The British Broadcasting Corporation has vowed to enforce the law requiring pensioners to pay TV licence fees to the company.
The corporation is investing millions of pounds in infrastructure that can help them collect TV licence fees. They have plans to even chase pensioners with bailiffs if ministers should agree to adding a civil penalty to evading the fees.
If allowed, the bailiffs can seize and sell property belonging to pensioners to pay the licence fees.
The corporation is also putting up call centres with a staff population of 800 to answer and and handle resistance expected from pensioners over 75 year old.
According to The Daily Telegraph the new plans will cost the broadcaster £38 Million in the first year and £13 Million in following years.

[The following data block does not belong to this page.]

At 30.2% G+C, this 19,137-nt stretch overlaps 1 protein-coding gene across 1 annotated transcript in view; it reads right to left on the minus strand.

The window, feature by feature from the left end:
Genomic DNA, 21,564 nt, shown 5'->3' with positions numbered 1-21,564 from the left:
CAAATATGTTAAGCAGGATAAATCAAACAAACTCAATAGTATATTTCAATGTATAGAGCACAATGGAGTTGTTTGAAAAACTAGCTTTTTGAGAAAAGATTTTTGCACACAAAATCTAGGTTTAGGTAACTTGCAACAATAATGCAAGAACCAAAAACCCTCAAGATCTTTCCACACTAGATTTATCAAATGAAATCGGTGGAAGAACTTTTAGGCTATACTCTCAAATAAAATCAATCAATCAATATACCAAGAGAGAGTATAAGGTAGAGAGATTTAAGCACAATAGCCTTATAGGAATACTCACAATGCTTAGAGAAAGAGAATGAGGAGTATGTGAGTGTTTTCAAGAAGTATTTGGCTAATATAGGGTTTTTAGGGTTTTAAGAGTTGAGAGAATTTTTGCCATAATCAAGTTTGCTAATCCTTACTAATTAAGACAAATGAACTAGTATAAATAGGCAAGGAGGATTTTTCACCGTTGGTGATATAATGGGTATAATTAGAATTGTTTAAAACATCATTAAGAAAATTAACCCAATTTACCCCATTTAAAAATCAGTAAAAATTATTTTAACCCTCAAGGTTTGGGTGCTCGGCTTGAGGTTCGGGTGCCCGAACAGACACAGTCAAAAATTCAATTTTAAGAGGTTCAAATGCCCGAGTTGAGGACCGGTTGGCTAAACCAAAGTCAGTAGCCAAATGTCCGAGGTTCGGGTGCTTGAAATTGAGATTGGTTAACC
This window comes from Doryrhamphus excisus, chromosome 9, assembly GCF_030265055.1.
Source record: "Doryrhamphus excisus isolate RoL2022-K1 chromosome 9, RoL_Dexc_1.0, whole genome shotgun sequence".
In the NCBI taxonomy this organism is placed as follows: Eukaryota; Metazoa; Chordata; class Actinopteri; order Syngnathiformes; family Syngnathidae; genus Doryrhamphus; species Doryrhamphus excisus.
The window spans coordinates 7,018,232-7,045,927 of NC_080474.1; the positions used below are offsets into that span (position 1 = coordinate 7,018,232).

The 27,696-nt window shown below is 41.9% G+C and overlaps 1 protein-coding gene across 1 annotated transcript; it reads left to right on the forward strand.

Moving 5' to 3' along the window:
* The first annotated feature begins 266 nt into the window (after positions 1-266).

Implementing all plans to enforce the payment of TV license will cost BBC £90 Million. There are about 4.5 Million eligible over 75-year-olds who are expected to pay their licence fees this year. The broadcaster could rake £700 Million in total if they all pay.
Meanwhile, the corporation is expected to face staunch opposition from pensioners over 75 years over the new over-75s scheme. Pensioners below the 75 age cap might also rebel in solidarity with the over 75s.
The BBC has also faced criticisms from charities who accused the broadcaster of sending long and complex letters to the pensioners. They also said, collectors pulling up the doors of pensioners can be frustrating.